The next spiritual marker in my journey that left an indelible expression on me occurred during my first year in seminary. Going to seminary was an immense, intimidating and overwhelming step. On one particular day I was really feeling down and wondering if the ministry was the direction I was supposed to go in, and if I would have capability and perseverance to finish. On that day, Dr. Walther Maier II was teaching the class from Phil. 4: 4-7. The theme of that lesson was the antidote to worry. It was the way in which he delivered that message that I knew the Holy Spirit was speaking directly to me. He closed his eyes and walked slowly from one end of the classroom to the other, casually pointing at us, to encourage us, and in those minutes my heart began to burn with hope and assurance. After his class ended, I remember praying, “Lord help me to be able to proclaim Your message to people with that confidence and power.”

The other significant spiritual marker occurred in my life later in my first year at Concordia Theological Seminary. The LORD had providentially placed Chaplain Martin Stahl from active duty service as a U.S. Navy chaplain to be a professor for a couple of years at the seminary. One day as I sat in his office, I was given the opportunity to hear him talk with two different people who were experiencing a crisis in their lives. With each of them, he listened, asked questions and then shared that he believed he knew someone who could help them. I could hear each person on the other end of the line thanking him. I remember saying to myself, “I want to be able to help people the way he does.” After his phone calls, he said to me, “I think you should consider becoming a Navy chaplain.” I shared with him my reservations about it being a large institution, and he gave the rebuttal, “The church is a large institution.”

Stahl went on to share with me that I should consider going into the chaplain candidacy program, which was offered in the summer for eight weeks. He told me that it was not a life commitment, but that I would learn so much from the experience and maybe I would like it. It was his suggestion and encouragement that led me to be exposed to a different kind of ministry outside of the parish. Going into that program before being ordained provided me the opportunity to be immersed in an environment that was multiethnic, multigenerational and multicultural, and it also was in an organization that prepared people for a global mission in the world. It was in that environment I learned how to listen, understand the hurts of people, and what it meant to learn and live in a culture that is unfamiliar. It was in the military I learned how to minister to the whole person.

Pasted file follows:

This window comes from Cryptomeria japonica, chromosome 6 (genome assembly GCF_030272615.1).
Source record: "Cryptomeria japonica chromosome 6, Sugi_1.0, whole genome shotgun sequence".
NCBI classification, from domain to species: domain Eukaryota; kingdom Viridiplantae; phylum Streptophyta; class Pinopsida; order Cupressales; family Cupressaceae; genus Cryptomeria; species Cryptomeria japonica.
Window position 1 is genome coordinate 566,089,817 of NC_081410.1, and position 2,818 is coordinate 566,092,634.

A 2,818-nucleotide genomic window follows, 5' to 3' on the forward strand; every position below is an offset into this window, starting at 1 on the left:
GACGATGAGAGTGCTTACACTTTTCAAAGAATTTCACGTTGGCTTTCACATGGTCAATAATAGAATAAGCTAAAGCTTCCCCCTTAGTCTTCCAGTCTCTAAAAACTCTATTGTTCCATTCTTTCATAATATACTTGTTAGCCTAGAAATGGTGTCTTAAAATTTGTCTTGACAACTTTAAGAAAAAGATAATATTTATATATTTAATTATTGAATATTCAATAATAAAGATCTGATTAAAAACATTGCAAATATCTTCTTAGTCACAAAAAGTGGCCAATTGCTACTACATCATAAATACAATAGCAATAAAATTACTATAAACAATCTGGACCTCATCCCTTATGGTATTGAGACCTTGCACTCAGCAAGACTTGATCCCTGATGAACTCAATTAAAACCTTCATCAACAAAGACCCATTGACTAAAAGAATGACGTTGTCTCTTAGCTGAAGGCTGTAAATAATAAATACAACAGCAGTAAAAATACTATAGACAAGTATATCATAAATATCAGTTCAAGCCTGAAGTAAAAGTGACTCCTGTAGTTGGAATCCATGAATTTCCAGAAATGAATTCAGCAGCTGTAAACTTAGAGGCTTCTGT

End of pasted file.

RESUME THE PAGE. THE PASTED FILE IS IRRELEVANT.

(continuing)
Upon graduation from seminary and my ordination, I went on to serve in the U.S. Navy as a Naval Reserve chaplain from 1994 to 2004. I was mobilized for Operation Iraqi Freedom in 2003 and served with 1st Reconnaissance Battalion as the battalion chaplain, and that has forever changed my life. During those years I also served as a full-time pastor in Orlando, Fla., for 14 years and watched as God transformed this predominantly African-American congregation into a multiethnic congregation. I have served in urban ministry for 30 years and I am currently serving in Detroit, Mich.

To God be the glory!

Rev. Chris Bodley received a Master of Divinity in 1992 from Concordia Theological Seminary, Fort Wayne, Ind., is serving as director of the Acts 2 Enterprise and as a missionary at-large in Detroit, Mich., and as a Student Recruitment Ambassador at Concordia Seminary.